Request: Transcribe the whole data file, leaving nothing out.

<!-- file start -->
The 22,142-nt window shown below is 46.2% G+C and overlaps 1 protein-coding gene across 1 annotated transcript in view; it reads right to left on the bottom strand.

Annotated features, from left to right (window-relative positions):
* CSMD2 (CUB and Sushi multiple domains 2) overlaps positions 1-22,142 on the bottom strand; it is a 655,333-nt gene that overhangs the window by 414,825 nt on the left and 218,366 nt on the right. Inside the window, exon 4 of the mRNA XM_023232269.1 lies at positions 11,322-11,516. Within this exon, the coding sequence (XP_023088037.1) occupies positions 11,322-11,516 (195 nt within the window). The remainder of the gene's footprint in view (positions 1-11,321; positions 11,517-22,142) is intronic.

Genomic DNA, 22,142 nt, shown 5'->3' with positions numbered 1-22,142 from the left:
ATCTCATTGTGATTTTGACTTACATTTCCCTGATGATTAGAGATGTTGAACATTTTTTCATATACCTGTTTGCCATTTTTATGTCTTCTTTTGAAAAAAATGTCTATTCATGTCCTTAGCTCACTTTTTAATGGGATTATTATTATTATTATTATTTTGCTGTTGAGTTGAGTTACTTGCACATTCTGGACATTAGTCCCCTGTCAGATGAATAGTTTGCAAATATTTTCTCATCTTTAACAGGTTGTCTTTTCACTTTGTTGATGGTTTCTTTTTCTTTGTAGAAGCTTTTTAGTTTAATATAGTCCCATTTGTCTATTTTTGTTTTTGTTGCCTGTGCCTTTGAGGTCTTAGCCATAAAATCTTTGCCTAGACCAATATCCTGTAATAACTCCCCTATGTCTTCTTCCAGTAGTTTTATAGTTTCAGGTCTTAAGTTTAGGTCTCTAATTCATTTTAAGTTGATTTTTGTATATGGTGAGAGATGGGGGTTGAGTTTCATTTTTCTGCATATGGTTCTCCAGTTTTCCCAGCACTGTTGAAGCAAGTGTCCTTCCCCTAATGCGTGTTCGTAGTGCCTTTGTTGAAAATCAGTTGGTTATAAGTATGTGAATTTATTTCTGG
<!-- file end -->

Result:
The 22,142-nt window shown below is 46.2% G+C and overlaps 1 protein-coding gene across 1 annotated transcript in view; it reads right to left on the bottom strand.

Annotated features, from left to right (window-relative positions):
* CSMD2 (CUB and Sushi multiple domains 2) overlaps positions 1-22,142 on the bottom strand; it is a 655,333-nt gene that overhangs the window by 414,825 nt on the left and 218,366 nt on the right. Inside the window, exon 4 of the mRNA XM_023232269.1 lies at positions 11,322-11,516. Within this exon, the coding sequence (XP_023088037.1) occupies positions 11,322-11,516 (195 nt within the window). The remainder of the gene's footprint in view (positions 1-11,321; positions 11,517-22,142) is intronic.

Genomic DNA, 22,142 nt, shown 5'->3' with positions numbered 1-22,142 from the left:
ATCTCATTGTGATTTTGACTTACATTTCCCTGATGATTAGAGATGTTGAACATTTTTTCATATACCTGTTTGCCATTTTTATGTCTTCTTTTGAAAAAAATGTCTATTCATGTCCTTAGCTCACTTTTTAATGGGATTATTATTATTATTATTATTTTGCTGTTGAGTTGAGTTACTTGCACATTCTGGACATTAGTCCCCTGTCAGATGAATAGTTTGCAAATATTTTCTCATCTTTAACAGGTTGTCTTTTCACTTTGTTGATGGTTTCTTTTTCTTTGTAGAAGCTTTTTAGTTTAATATAGTCCCATTTGTCTATTTTTGTTTTTGTTGCCTGTGCCTTTGAGGTCTTAGCCATAAAATCTTTGCCTAGACCAATATCCTGTAATAACTCCCCTATGTCTTCTTCCAGTAGTTTTATAGTTTCAGGTCTTAAGTTTAGGTCTCTAATTCATTTTAAGTTGATTTTTGTATATGGTGAGAGATGGGGGTTGAGTTTCATTTTTCTGCATATGGTTCTCCAGTTTTCCCAGCACTGTTGAAGCAAGTGTCCTTCCCCTAATGCGTGTTCGTAGTGCCTTTGTTGAAAATCAGTTGGTTATAAGTATGTGAATTTATTTCTGG